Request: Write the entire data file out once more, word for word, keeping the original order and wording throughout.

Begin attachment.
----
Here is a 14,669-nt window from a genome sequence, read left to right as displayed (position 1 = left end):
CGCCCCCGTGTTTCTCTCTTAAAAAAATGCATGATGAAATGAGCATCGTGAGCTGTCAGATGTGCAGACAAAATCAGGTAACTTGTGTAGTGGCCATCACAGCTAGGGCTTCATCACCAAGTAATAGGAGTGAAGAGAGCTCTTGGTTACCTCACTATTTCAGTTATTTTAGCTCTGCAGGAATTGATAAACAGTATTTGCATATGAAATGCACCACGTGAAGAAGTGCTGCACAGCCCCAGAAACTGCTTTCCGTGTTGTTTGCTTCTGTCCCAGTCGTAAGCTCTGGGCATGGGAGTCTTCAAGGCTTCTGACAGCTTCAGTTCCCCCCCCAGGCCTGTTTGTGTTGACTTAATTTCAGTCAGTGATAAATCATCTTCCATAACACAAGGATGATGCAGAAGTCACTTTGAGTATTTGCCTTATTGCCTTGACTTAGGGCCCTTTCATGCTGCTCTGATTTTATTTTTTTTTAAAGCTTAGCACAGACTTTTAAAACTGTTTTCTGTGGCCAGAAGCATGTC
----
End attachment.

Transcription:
Here is a 14,669-nt window from a genome sequence, read left to right as displayed (position 1 = left end):
CGCCCCCGTGTTTCTCTCTTAAAAAAATGCATGATGAAATGAGCATCGTGAGCTGTCAGATGTGCAGACAAAATCAGGTAACTTGTGTAGTGGCCATCACAGCTAGGGCTTCATCACCAAGTAATAGGAGTGAAGAGAGCTCTTGGTTACCTCACTATTTCAGTTATTTTAGCTCTGCAGGAATTGATAAACAGTATTTGCATATGAAATGCACCACGTGAAGAAGTGCTGCACAGCCCCAGAAACTGCTTTCCGTGTTGTTTGCTTCTGTCCCAGTCGTAAGCTCTGGGCATGGGAGTCTTCAAGGCTTCTGACAGCTTCAGTTCCCCCCCCAGGCCTGTTTGTGTTGACTTAATTTCAGTCAGTGATAAATCATCTTCCATAACACAAGGATGATGCAGAAGTCACTTTGAGTATTTGCCTTATTGCCTTGACTTAGGGCCCTTTCATGCTGCTCTGATTTTATTTTTTTTTAAAGCTTAGCACAGACTTTTAAAACTGTTTTCTGTGGCCAGAAGCATGTC